A few weeks ago I was watching TV with Kendell and scrolling through my photos on my phone, deleting those I didn’t need to keep. I’d not done this for a little while, so I started with January, and as I scrolled through, I started realizing: holy cow, I can watch myself getting chubbier! I hadn’t really noticed because my clothes fit very similar, but since this fall (I went back further in my picture gallery to make sure) I have grown a belly.
But what really pushed me over the edge was this photo of me and my friend Lynne on the saddle above Fern Canyon in the Flatirons:
When I got back to our hotel, I texted the photo to Kendell, with a whole bunch of expletives and sadness and pointing out of my bulges and just generally freaking out. The weight isn’t just on my belly. It’s also above my hips and on my sides and on my face, and I made sure to circle all of the offending parts. As well as the way the skin on my hands is starting to look old for good measure.
Sometimes he doesn’t handle that kind of thing very well (he’ll make a joke instead of really listening to what is actually going on underneath my rant), but this time he was calm and kind and encouraging.
Which really reinforced the realization that I need to start working on losing some weight.
I let myself wallow in the self-hatred for a little while. I listened to my mother’s voice saying “wow, look how heavy you are.” I thought about chocolate and other treats, a litany of bad food choices to castigate myself with.
Then, a few days later, I took a deep breath. I thought: OK. This is the fact, without emotion but the objective fact: I just need to lose some weight.
I thought about all of the things I am already doing. I already exercise quite a bit. When I cook, I use healthy fats and keep an eye on sodium and sugar. I don’t drink soda very often, I very rarely eat fast food, I don’t eat potato chips. When we eat out, it’s usually at places like Costa Vida which, while not paragons of healthy eating, are at least not fried foods—and I never get the rice.
But obviously there are still some changes I need to be making.
One thing I finally did was research how I should be eating since I have hypothyroidism. (I’ve been taking medication for it since 2008 but never really received any direction as far as diet.) I got a couple of books from the library and read them, and I learned I’ve been taking my thyroid medication wrong, with not enough time after taking it before I start eating and taking my antidepressant too soon after my Synthroid. I need to get in to the doctor and have my levels tested; I think that, in January when our deductible starts over (unless something radical happens this year and we have to pay the whole damn thing again) I am also going to make an appointment with an endocrinologist if my regular doctor won’t figure out a different medication. (Something that balances both T3 and T4, not just one or the other.)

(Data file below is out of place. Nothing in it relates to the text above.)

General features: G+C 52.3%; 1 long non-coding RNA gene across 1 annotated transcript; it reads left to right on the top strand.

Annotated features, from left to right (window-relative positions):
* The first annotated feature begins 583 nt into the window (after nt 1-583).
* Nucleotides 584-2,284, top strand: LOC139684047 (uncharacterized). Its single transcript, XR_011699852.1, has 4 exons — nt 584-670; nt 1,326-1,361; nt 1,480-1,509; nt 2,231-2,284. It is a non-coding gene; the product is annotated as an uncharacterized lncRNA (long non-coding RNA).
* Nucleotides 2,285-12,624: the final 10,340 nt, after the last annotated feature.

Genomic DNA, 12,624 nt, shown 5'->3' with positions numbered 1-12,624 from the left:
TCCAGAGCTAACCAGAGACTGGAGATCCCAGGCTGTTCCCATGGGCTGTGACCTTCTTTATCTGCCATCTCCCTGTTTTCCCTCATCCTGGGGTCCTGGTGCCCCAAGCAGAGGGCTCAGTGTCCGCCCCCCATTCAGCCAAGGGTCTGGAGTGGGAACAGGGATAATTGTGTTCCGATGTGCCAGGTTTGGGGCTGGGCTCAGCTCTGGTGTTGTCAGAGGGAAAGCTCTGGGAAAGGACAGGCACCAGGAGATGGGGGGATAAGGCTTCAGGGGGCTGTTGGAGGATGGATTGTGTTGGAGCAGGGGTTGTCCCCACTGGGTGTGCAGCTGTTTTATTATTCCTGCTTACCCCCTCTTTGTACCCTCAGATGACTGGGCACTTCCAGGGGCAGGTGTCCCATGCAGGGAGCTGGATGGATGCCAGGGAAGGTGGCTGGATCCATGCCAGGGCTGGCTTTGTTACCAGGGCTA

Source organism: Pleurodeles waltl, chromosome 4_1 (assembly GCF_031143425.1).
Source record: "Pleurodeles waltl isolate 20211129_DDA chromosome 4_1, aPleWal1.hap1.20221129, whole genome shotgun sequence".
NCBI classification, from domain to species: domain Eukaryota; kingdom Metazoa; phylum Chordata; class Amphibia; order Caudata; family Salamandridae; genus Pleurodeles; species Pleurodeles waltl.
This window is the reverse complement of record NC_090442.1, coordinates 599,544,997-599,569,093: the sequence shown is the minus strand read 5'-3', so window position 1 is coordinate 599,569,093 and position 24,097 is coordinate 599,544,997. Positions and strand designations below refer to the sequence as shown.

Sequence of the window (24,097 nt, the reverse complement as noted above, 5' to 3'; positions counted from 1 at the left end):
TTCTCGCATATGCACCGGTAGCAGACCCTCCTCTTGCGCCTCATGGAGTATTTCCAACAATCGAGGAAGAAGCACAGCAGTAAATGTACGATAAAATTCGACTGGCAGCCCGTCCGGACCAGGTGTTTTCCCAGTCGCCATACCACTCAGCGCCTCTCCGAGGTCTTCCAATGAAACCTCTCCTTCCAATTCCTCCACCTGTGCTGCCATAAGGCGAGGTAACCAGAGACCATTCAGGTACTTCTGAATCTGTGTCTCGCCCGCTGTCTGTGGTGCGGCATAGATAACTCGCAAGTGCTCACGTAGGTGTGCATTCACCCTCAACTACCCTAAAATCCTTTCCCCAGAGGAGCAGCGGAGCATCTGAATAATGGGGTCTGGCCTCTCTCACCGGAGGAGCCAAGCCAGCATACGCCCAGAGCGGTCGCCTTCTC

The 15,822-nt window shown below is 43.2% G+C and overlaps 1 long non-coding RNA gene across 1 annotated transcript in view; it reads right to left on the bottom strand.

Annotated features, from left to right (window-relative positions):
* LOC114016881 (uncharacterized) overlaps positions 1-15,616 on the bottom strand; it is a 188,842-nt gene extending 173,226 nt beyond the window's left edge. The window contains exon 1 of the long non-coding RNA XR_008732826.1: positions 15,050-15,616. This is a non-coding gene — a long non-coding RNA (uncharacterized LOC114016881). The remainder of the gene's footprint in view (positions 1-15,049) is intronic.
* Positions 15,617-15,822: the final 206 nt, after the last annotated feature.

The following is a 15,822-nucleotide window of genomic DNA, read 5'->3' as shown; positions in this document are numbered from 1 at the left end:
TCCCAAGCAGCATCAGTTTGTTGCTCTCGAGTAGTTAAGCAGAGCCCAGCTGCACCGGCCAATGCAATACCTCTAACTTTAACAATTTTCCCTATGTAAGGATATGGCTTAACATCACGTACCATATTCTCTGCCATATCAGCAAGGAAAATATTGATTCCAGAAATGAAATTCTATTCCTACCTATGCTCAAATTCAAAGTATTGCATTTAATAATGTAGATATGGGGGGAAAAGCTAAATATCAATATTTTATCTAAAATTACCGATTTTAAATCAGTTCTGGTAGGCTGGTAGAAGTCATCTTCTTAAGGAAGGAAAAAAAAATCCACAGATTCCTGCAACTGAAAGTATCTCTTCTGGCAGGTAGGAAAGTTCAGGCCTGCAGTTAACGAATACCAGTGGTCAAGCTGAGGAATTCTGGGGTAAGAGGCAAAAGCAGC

In both books, I read that people with low thyroid levels really do have a harder time losing weight. It’s not just because I’m lazy or overindulgent, although those contribute. It is harder for my body to let go of weight because of the chemical balances playing out in there. They both suggested that an hour of exercise every day is the goal to shoot for; it’s also important to focus on muscle strength.
Right now, I don’t exercise every day, and when I go running I am usually out for about 40-50 minutes. I know enough about running and about my body to know that I can’t just all of a sudden start running every day for an hour. But I’m going to make that one of my new goals: working up to running for at least an hour whenever I run. When I hike it is always longer than an hour. But I also can’t run or hike every day. So I’m going to add in a walk, and, if I am brave, a Zumba class. And some sort of weight training every single day. (Not an hour of it, but some every day.)
I also need to make some changes to my diet, but that will be its own post.
On Memorial Day, I noticed someone on Instagram was doing a Memorial-to-Labor-Day running streak. I thought that would be a great idea, but since I didn’t notice it until Memorial Day was over, the timing felt rushed.
So, instead, I am going to do an exercise streak, where I try to do at least 30 minutes of exercise (but always working toward being consistent with at least an hour) from the summer solstice to the autumn equinox.
I’m going to weigh and photography myself on June 21 (the solstice) to start. (I have been avoiding the scale since, I don’t know…October? November?) I’ll re-measure on July 21, August 22, and September 23 (the equinox). Hopefully in that time I will see some changes.
And because I am motivated by checking things off and keeping track of numbers, I made a chart. I printed mine on a piece of cardstock (double-sided) and am hanging it on my kitchen door so I can write down what I do every day. (And of course I keep track of all my runs, walks, and hikes on Strava because if it isn’t on Strava, did it even happen?)
I would really, really LOVE it if other people joined me in my streak! I’m going to use the hashtag #solsticetoequinoxstreak on Instagram (probably won’t post about it every day though) and will be giving periodic updates on my blog. Here’s the chart (it's a PDF) if you also want to play along (and let me know if you do, even if you’re not on IG or other social media places).
I’m really trying to be positive and encouraging with myself during this experience, rather than working out of a place of shame or self-disgust. It’s not about winning the skinny prize. It’s just about getting myself into a healthier, happier place with my body. I hope you’ll join me!